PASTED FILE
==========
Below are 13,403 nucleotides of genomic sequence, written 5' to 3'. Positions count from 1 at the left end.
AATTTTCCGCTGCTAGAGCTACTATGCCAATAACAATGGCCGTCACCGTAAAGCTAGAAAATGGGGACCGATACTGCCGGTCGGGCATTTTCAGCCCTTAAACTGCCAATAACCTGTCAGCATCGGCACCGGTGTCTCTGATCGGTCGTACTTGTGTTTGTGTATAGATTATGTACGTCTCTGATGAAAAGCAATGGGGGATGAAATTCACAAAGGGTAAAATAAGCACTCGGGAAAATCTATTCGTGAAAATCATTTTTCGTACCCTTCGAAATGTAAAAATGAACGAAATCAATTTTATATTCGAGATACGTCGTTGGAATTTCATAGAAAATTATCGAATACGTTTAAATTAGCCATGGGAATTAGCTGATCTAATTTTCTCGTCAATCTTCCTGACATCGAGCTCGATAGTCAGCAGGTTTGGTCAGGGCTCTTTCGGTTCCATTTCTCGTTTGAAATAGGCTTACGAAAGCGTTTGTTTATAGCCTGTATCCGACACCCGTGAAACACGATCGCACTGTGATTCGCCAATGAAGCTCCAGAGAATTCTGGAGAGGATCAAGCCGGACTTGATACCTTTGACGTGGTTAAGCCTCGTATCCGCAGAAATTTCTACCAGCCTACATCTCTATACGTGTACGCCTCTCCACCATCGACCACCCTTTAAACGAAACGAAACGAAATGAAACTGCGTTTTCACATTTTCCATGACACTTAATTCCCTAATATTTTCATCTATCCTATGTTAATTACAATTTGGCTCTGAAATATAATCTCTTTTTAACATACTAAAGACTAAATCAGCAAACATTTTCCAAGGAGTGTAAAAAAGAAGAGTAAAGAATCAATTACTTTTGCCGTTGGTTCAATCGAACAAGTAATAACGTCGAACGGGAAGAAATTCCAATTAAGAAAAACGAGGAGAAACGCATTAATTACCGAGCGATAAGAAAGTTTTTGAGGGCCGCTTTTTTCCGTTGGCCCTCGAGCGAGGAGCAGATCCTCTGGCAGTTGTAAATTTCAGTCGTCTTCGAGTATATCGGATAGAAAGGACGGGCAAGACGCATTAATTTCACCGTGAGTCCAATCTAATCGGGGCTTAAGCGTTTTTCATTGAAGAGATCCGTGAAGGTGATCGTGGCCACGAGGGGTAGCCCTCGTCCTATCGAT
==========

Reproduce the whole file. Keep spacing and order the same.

Below are 13,403 nucleotides of genomic sequence, written 5' to 3'. Positions count from 1 at the left end.
AATTTTCCGCTGCTAGAGCTACTATGCCAATAACAATGGCCGTCACCGTAAAGCTAGAAAATGGGGACCGATACTGCCGGTCGGGCATTTTCAGCCCTTAAACTGCCAATAACCTGTCAGCATCGGCACCGGTGTCTCTGATCGGTCGTACTTGTGTTTGTGTATAGATTATGTACGTCTCTGATGAAAAGCAATGGGGGATGAAATTCACAAAGGGTAAAATAAGCACTCGGGAAAATCTATTCGTGAAAATCATTTTTCGTACCCTTCGAAATGTAAAAATGAACGAAATCAATTTTATATTCGAGATACGTCGTTGGAATTTCATAGAAAATTATCGAATACGTTTAAATTAGCCATGGGAATTAGCTGATCTAATTTTCTCGTCAATCTTCCTGACATCGAGCTCGATAGTCAGCAGGTTTGGTCAGGGCTCTTTCGGTTCCATTTCTCGTTTGAAATAGGCTTACGAAAGCGTTTGTTTATAGCCTGTATCCGACACCCGTGAAACACGATCGCACTGTGATTCGCCAATGAAGCTCCAGAGAATTCTGGAGAGGATCAAGCCGGACTTGATACCTTTGACGTGGTTAAGCCTCGTATCCGCAGAAATTTCTACCAGCCTACATCTCTATACGTGTACGCCTCTCCACCATCGACCACCCTTTAAACGAAACGAAACGAAATGAAACTGCGTTTTCACATTTTCCATGACACTTAATTCCCTAATATTTTCATCTATCCTATGTTAATTACAATTTGGCTCTGAAATATAATCTCTTTTTAACATACTAAAGACTAAATCAGCAAACATTTTCCAAGGAGTGTAAAAAAGAAGAGTAAAGAATCAATTACTTTTGCCGTTGGTTCAATCGAACAAGTAATAACGTCGAACGGGAAGAAATTCCAATTAAGAAAAACGAGGAGAAACGCATTAATTACCGAGCGATAAGAAAGTTTTTGAGGGCCGCTTTTTTCCGTTGGCCCTCGAGCGAGGAGCAGATCCTCTGGCAGTTGTAAATTTCAGTCGTCTTCGAGTATATCGGATAGAAAGGACGGGCAAGACGCATTAATTTCACCGTGAGTCCAATCTAATCGGGGCTTAAGCGTTTTTCATTGAAGAGATCCGTGAAGGTGATCGTGGCCACGAGGGGTAGCCCTCGTCCTATCGAT